When business is booming, I imagine store owners wish they could stop the clock and make the good times last forever. In home economics, you can.
With a good freezer, your bounty can last a long time.
And not just bounty from the garden, although that is the first thing many people think of.
With proper techniques, such as vacuum sealed bags, you can freeze a lot of great garden goodies and bring back summer flavor and nutrition in the middle of winter.
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My former Herald-Leader colleague Linda Johnson has a freezer full of homegrown herbs and peppers, and chopped tomatoes and sauces, most preserved with her vacuum sealer.
"Best $100 I ever spent," Johnson said. She even seals and freezes half-loaves of good bread and leftovers.
Her keys to success for freezing fruits and vegetables: pick at peak ripeness, make sure the herbs or whatever are completely dry, and get as much air as you can out of the container.
And she doesn't stop there. She and her family go on weekend-long sauce-making sprees. Last year they socked away something like 40 pounds of a basic tomato-basil-garlic sauce made from their own garden.
If you are really ambitious, try this trick: When you peel carrots or potatoes or chop stuff like onions or tomatoes, save the bits you normally would compost (assuming they are clean or not bad). Keep them in the freezer until you have a container full, then boil to make a basic vegetable stock. Then freeze it, of course.
In the winter, I make big pots of soup. We can eat it for a couple of meals but I also like to freeze a serving or two for office lunches on gloomy days.
Really want to make your freezer work for you? The next time you make a great casserole or quiche, make two or three, and freeze the extras.
Looking for great ideas and recipes to stock your freezer with? Try The Foolproof Freezer Cookbook by Ghillie James. It's full of useful advice on how to freeze and store food properly.
She has recipes for great basics, such as sauces, and full-scale main dishes and desserts with real flair. (I haven't actually tried the rhubarb crunch ice cream, but it looks great.)
At heart, a freezer is a way to save time and money: you maximize your buying power by locking in the best quality at the best price.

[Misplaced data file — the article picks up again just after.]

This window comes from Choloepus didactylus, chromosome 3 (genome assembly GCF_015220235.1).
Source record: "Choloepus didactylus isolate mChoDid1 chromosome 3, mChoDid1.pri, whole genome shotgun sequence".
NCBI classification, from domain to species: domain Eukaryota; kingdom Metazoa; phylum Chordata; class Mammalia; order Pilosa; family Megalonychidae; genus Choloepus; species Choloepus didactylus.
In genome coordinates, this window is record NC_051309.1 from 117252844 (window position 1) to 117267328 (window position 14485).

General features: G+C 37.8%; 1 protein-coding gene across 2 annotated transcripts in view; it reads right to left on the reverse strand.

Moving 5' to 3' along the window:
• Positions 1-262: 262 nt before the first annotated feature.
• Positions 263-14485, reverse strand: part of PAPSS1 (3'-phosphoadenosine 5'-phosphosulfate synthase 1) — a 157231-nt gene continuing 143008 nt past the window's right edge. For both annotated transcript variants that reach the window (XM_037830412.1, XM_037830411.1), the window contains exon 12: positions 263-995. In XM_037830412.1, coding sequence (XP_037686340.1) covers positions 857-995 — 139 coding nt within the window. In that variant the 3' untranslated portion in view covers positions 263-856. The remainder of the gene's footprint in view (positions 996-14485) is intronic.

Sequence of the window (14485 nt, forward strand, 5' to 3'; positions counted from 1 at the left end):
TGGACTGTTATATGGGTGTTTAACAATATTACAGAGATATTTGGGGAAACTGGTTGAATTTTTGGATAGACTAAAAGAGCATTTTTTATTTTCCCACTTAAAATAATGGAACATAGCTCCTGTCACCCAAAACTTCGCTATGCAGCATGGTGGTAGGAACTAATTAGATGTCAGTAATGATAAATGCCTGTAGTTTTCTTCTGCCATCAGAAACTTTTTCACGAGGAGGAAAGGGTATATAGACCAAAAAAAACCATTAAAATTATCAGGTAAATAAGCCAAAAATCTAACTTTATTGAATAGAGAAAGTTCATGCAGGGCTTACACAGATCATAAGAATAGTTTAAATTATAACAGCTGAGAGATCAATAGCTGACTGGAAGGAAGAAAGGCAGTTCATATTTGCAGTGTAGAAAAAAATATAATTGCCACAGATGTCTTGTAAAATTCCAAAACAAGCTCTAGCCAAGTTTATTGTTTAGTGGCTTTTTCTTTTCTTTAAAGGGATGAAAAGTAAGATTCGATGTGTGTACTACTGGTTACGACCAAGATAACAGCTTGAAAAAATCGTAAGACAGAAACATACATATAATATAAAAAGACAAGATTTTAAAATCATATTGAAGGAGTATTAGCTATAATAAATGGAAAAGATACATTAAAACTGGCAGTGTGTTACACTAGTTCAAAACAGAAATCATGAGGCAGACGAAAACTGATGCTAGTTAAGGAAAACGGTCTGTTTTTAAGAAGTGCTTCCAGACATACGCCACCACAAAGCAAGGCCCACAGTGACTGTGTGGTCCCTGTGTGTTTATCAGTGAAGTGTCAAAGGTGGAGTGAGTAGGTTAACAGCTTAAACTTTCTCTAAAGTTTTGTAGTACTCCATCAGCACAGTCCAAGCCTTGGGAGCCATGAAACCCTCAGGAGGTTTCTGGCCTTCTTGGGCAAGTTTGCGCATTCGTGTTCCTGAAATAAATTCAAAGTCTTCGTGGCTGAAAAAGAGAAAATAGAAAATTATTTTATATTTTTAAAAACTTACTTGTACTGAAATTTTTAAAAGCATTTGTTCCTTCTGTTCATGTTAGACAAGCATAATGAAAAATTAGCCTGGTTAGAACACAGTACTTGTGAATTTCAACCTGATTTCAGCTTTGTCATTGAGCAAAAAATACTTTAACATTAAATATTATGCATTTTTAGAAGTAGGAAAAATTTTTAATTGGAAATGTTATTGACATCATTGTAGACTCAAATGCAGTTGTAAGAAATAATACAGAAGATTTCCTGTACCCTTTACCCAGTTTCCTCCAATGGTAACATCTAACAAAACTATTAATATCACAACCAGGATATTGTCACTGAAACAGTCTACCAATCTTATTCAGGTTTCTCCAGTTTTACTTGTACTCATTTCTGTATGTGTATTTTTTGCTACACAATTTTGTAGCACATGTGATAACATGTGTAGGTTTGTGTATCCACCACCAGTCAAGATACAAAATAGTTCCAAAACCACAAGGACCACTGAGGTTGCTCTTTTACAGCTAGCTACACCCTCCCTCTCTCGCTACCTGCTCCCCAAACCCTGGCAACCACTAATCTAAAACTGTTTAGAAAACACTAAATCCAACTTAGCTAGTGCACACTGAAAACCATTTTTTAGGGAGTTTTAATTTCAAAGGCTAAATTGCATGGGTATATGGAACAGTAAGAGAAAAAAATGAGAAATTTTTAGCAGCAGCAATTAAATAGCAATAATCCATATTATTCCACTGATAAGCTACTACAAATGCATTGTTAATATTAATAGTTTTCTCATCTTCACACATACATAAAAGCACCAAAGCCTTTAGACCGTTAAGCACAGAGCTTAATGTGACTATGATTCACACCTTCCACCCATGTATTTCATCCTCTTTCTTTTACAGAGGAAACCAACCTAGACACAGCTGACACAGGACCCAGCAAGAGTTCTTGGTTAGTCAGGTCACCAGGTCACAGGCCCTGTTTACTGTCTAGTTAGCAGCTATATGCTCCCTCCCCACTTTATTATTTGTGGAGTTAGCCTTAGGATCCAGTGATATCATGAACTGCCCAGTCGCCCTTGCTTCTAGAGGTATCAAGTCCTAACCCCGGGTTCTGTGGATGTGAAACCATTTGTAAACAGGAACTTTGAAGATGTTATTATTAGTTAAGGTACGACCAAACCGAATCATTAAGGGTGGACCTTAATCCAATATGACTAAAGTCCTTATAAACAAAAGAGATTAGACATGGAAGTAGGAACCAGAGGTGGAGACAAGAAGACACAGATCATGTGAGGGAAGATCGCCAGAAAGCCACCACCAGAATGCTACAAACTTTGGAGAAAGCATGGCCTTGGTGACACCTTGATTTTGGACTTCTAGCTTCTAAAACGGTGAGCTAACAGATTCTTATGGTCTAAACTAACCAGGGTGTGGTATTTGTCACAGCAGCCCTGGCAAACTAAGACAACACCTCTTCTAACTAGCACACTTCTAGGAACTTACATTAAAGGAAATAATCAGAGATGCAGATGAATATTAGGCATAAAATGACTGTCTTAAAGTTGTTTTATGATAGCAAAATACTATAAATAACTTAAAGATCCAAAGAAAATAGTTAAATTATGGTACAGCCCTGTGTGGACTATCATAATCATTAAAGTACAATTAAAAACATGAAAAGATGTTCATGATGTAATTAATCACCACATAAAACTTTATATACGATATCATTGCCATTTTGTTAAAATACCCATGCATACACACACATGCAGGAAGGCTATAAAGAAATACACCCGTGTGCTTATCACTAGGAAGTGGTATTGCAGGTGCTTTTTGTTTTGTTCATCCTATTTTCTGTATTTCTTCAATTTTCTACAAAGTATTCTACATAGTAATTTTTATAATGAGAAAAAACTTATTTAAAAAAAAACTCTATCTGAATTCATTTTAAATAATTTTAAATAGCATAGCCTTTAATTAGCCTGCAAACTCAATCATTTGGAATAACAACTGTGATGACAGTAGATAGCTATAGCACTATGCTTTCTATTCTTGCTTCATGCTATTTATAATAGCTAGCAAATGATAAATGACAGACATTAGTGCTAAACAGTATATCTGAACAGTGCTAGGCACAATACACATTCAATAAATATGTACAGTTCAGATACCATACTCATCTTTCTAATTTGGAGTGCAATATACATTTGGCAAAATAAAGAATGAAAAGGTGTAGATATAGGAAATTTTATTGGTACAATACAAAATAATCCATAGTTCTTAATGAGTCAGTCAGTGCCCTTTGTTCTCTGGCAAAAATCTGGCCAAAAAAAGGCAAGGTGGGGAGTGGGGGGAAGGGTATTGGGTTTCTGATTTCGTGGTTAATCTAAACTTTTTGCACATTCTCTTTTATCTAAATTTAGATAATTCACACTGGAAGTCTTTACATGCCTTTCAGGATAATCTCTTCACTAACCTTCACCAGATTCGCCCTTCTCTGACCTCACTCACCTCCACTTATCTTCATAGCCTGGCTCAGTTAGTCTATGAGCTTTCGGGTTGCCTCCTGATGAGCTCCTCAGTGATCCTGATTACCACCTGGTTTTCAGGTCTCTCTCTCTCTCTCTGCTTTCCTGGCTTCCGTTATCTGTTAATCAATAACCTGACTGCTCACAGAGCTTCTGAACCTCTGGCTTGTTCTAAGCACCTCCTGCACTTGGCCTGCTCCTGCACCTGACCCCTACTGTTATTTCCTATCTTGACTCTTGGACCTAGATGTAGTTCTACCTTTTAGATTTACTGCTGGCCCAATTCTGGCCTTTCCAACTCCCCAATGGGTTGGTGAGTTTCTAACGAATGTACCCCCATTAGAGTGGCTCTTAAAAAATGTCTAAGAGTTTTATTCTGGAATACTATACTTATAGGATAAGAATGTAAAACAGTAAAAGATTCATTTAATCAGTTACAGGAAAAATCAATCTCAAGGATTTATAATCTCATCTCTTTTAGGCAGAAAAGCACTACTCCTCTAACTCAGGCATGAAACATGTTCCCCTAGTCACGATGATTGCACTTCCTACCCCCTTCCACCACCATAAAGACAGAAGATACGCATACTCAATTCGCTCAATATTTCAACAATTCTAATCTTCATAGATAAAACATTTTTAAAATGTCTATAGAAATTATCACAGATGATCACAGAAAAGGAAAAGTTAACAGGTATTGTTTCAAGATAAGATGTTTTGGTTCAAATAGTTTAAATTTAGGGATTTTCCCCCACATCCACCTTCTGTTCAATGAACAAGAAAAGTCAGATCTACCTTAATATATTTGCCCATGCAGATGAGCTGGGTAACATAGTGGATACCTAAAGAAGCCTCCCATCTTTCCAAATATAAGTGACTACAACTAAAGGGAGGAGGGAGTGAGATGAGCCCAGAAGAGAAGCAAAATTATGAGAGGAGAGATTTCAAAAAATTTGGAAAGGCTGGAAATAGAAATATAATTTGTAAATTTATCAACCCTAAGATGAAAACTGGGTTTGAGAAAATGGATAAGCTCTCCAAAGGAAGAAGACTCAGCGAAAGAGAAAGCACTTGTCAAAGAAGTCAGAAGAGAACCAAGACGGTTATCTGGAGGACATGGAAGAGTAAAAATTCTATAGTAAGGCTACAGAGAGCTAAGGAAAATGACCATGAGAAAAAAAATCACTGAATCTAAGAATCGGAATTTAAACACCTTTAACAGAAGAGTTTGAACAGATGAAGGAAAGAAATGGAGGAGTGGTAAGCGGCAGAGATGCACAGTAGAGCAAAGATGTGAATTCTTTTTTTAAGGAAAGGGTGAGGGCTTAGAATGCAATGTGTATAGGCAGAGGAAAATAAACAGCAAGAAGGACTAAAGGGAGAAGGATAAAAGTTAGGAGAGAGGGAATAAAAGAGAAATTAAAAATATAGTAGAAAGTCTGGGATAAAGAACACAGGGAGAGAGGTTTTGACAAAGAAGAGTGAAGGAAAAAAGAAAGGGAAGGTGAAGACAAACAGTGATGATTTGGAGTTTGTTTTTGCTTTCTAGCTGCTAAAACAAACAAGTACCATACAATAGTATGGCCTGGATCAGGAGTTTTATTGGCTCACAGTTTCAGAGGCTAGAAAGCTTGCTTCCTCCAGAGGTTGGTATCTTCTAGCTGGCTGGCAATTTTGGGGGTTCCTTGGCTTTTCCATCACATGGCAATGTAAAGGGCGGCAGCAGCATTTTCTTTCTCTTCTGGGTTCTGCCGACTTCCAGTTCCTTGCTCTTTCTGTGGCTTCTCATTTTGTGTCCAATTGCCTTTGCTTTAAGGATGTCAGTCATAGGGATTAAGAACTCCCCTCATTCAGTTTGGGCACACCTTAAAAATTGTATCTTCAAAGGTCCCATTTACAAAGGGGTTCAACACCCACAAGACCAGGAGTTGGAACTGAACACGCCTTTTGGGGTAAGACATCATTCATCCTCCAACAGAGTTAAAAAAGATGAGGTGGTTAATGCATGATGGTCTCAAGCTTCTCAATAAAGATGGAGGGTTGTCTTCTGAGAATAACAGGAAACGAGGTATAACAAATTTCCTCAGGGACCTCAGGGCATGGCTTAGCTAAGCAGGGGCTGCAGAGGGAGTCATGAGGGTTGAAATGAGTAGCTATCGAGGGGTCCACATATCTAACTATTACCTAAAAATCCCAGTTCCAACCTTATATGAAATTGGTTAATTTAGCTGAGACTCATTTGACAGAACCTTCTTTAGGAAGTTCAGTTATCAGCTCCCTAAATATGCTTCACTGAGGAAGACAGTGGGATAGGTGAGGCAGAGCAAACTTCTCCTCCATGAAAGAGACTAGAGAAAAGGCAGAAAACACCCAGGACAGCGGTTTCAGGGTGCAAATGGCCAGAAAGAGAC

When Johnson finds chicken, pork, or beef on sale, she scoops it up and packages it into 1- or 2-pound sealable bags, then stores it.
My grandparents, who raised their own cows and pigs, would have one of each butchered in the fall and do the same thing. My grandmother also made and froze her own sausage, heavy on the sage (from her own garden, of course) and she turned leftover turkey into fantastic ground turkey salad that she would just thaw and add a little mayonnaise to for sandwiches.
Another good tip: try freezing milk. When I can, I buy organic milk, which is a lot more expensive than regular milk. Occasionally I find gallons marked down half-price to move before their "sell-by" date.
According to Favoritefreezerfoods.com, you can safely freeze milk for up to three months, often in the plastic jug that it came in, especially if the jug has side dents that can expand outward.
Which brings up a good point: always mark what you freeze with the date that it went in. And it's a good idea to mark a date for when it should come out.
Because the only thing worse than having to buy fresh fruits and vegetables in the dead of winter — if you can find some worth eating — is having to throw out something from the freezer because it went bad.
Lots of things, from coffee to cheese, will freeze well if packaged to keep out moisture and air, so when staple items hit stock-up prices, you could freeze two or three months' worth.
Freezer-burn happens when air dries out frozen food. Freezer-burned food isn't necessarily bad from a safety standpoint but can taste off. Fresh milk that has been frozen sometimes needs to be shaken up after it thaws and sometimes it has a different "mouth feel" because the milk fats have settled out a bit.
The freezer also can be a boon to new parents: breast milk freezes well and, with a good quality breast pump, can help keep babies on breast milk after Mom goes back to work.
Once the baby is ready to transition to solids, freezing pureed vegetables can save you quite a bit. Instead of paying $2 for a couple of containers of organic carrots, buy a whole bag. Steam or boil, puree and freeze in ice cube trays. Store in containers or bags and take out a cube at a time for less waste.
If you want more ideas, try homemade-baby-food-recipes.com for all kinds of recipes and advice. Or Top 100 Baby Purees by Annabel Karmel, a baby food cookbook guru who can take you all the way to meats.
■ Consider buying a food sealer. They often go on sale and you can buy either pre-sized bags or a roll of plastic to make whatever size bag you need.
■ Take a look at your freezer. You need space to make this work. You probably won't be able to do much with the freezer attached to your refrigerator because it's just too small. A small chest freezer can be a good investment if you don't have room for a large one.
■ If you already have some freezer room to work with, head to the farmers' market and buy a batch of something simple. Linda Johnson suggested tomatoes: she buys a box to mix in with her own, blanches and peels them, then chops them up. She seals them into 1- or 2-pound bags and freezes for soups and chili.